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The Code of Best Practices for Fair Use in Media Literacy Education

The Code of Best Practices for Fair Use in Media Literacy Education

Written by Erin Wilkey Oh
September 23, 2010

As the Internet increases our access to media, and with reproduction and mass distribution of digital content possible with the click of a mouse, fear of copyright infringement plagues many teachers. We have heard that the copyright doctrine of fair use somehow protects educators, but many of us are unsure of how to interpret the law.

I could get sued for using copyrighted materials! Or lose my job! It isn’t worth the risk.

Sound familiar? According to The Code of Best Practices in Fair Use for Media Literacy Education (PDF), this statement illustrates one of the common myths educators have regarding the copyright doctrine of fair use.

As the Internet increases our access to media, and with reproduction and mass distribution of digital content possible with the click of a mouse, fear of copyright infringement plagues many teachers. We have heard that the copyright doctrine of fair use somehow protects educators, but many of us are unsure of how to interpret the law.

According to studies documented in The Cost of Copyright Confusion for Media Literacy, misinformation regarding copyright law hinders many educators from using more effective teaching techniques and from taking advantage of new digital platforms. In direct response to this study, media literacy scholars and legal advisors from the Media Education Lab, The Program on Information Justice and Intellectual Property, and the Center for Social Media developed this Code of Best Practices to help educators make thoughtful decisions about interpreting the copyright doctrine of fair use to support media literacy education.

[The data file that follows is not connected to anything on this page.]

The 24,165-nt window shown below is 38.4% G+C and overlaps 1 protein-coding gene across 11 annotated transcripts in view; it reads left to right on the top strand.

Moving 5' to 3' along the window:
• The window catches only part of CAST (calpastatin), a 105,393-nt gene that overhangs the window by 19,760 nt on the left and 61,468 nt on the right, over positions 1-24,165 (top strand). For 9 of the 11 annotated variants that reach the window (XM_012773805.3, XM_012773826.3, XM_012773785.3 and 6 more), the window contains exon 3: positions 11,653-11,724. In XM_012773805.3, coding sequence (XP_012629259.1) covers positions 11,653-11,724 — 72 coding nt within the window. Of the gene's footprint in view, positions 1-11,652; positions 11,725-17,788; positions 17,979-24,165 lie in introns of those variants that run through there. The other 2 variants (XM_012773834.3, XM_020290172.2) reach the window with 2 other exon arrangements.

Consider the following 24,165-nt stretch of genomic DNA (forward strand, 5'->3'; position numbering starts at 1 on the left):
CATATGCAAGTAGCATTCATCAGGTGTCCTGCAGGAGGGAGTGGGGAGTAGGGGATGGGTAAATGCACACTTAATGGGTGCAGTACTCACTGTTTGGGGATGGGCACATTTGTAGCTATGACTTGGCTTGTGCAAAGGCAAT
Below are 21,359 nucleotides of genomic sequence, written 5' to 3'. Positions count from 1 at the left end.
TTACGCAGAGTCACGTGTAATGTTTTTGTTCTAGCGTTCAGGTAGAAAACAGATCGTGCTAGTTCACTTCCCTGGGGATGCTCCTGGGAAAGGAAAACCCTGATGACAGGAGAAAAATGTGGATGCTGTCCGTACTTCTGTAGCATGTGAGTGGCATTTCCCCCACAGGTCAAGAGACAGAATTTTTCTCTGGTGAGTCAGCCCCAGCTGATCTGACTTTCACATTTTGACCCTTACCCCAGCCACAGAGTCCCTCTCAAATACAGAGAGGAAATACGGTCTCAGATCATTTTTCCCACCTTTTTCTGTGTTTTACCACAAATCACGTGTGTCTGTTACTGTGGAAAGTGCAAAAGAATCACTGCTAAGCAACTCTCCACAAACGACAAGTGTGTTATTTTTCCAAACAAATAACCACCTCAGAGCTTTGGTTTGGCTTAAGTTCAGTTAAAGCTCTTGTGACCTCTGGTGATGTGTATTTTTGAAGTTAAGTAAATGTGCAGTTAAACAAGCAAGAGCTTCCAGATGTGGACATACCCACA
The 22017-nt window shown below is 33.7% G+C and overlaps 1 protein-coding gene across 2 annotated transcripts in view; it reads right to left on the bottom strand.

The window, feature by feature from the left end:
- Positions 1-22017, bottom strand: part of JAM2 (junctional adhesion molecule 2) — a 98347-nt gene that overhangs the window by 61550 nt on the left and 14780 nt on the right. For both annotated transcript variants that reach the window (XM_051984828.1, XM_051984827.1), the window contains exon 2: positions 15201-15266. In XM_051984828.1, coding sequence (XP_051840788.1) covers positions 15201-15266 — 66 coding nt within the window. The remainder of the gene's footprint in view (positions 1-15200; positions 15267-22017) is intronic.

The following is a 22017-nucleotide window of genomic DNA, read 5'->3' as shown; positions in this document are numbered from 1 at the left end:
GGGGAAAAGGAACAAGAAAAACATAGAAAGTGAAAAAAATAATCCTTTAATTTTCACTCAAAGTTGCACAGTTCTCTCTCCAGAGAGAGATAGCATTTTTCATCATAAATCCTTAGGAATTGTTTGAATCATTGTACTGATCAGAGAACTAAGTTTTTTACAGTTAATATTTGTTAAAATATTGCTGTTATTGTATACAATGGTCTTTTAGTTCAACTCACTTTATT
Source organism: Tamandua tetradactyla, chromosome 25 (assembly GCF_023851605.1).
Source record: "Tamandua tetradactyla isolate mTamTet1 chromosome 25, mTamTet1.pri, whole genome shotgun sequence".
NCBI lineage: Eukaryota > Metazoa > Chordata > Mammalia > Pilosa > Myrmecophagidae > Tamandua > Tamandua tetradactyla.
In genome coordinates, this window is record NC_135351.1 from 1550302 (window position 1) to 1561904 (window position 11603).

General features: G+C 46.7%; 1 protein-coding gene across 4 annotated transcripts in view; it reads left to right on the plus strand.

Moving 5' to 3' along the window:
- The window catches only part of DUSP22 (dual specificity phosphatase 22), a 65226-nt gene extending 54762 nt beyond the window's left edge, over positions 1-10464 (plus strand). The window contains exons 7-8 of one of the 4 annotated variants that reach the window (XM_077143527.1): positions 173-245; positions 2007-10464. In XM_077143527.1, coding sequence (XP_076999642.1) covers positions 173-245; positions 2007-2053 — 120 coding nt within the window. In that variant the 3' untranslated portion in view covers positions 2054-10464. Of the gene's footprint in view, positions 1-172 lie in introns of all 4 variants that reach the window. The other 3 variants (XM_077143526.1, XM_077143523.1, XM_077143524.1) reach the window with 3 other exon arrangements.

This Code of Best Practices has been adopted by several educational organizations, including the National Council of Teachers of English and the Action Coalition for Media Education.

Using the Code
The Code of Best Practices highlights five principles about fair use representing the media literacy education community’s current thinking. The guidelines are not definitive, as in “do this, don’t do that,” but rather are a starting point for teachers and students to analyze how fair use applies in particular situations.

The five principles:
1. Employing copyrighted material in media literacy lessons
2. Employing copyrighted material in preparing curriculum materials
3. Sharing media literacy curriculum materials
4. Student use of copyrighted materials in their own academic and creative work
5. Developing audiences for student work

Additional Resources for the Classroom
In addition to the Code of Best Practices document, The Media Education Lab provides supplementary resources for use in the classroom. There are videos, PowerPoint presentations, and lesson plans to help teachers and students expand their thinking about the copyright doctrine of fair use.

For a fun way to jumpstart classroom discussion about fair use, try one of these music videos created by the Media Education Lab’s Michael RobbGrieco!

What’s Copyright?

User’s Rights, Section 107

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